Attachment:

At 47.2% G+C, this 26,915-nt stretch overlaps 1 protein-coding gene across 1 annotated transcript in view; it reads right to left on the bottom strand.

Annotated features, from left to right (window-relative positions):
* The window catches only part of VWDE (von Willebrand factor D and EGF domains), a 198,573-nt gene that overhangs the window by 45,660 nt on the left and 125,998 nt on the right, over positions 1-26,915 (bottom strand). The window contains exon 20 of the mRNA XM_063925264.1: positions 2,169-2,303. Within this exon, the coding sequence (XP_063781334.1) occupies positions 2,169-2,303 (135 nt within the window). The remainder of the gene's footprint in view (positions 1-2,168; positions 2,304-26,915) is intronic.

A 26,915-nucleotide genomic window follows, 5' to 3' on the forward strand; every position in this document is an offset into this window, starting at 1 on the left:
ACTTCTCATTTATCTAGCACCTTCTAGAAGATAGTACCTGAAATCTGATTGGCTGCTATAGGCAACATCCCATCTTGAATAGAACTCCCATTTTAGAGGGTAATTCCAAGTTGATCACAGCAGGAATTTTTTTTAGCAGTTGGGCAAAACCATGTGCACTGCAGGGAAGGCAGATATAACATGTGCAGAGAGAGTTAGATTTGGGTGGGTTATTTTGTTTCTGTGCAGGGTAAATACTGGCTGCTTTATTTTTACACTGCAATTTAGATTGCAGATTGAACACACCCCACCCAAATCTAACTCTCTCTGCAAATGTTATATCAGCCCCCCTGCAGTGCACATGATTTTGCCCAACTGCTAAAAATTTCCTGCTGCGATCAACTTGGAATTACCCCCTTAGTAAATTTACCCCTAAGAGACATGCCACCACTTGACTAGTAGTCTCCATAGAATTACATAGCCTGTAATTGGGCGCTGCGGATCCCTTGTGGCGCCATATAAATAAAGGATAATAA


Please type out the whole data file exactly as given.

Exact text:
At 47.2% G+C, this 26,915-nt stretch overlaps 1 protein-coding gene across 1 annotated transcript in view; it reads right to left on the bottom strand.

Annotated features, from left to right (window-relative positions):
* The window catches only part of VWDE (von Willebrand factor D and EGF domains), a 198,573-nt gene that overhangs the window by 45,660 nt on the left and 125,998 nt on the right, over positions 1-26,915 (bottom strand). The window contains exon 20 of the mRNA XM_063925264.1: positions 2,169-2,303. Within this exon, the coding sequence (XP_063781334.1) occupies positions 2,169-2,303 (135 nt within the window). The remainder of the gene's footprint in view (positions 1-2,168; positions 2,304-26,915) is intronic.

A 26,915-nucleotide genomic window follows, 5' to 3' on the forward strand; every position in this document is an offset into this window, starting at 1 on the left:
ACTTCTCATTTATCTAGCACCTTCTAGAAGATAGTACCTGAAATCTGATTGGCTGCTATAGGCAACATCCCATCTTGAATAGAACTCCCATTTTAGAGGGTAATTCCAAGTTGATCACAGCAGGAATTTTTTTTAGCAGTTGGGCAAAACCATGTGCACTGCAGGGAAGGCAGATATAACATGTGCAGAGAGAGTTAGATTTGGGTGGGTTATTTTGTTTCTGTGCAGGGTAAATACTGGCTGCTTTATTTTTACACTGCAATTTAGATTGCAGATTGAACACACCCCACCCAAATCTAACTCTCTCTGCAAATGTTATATCAGCCCCCCTGCAGTGCACATGATTTTGCCCAACTGCTAAAAATTTCCTGCTGCGATCAACTTGGAATTACCCCCTTAGTAAATTTACCCCTAAGAGACATGCCACCACTTGACTAGTAGTCTCCATAGAATTACATAGCCTGTAATTGGGCGCTGCGGATCCCTTGTGGCGCCATATAAATAAAGGATAATAA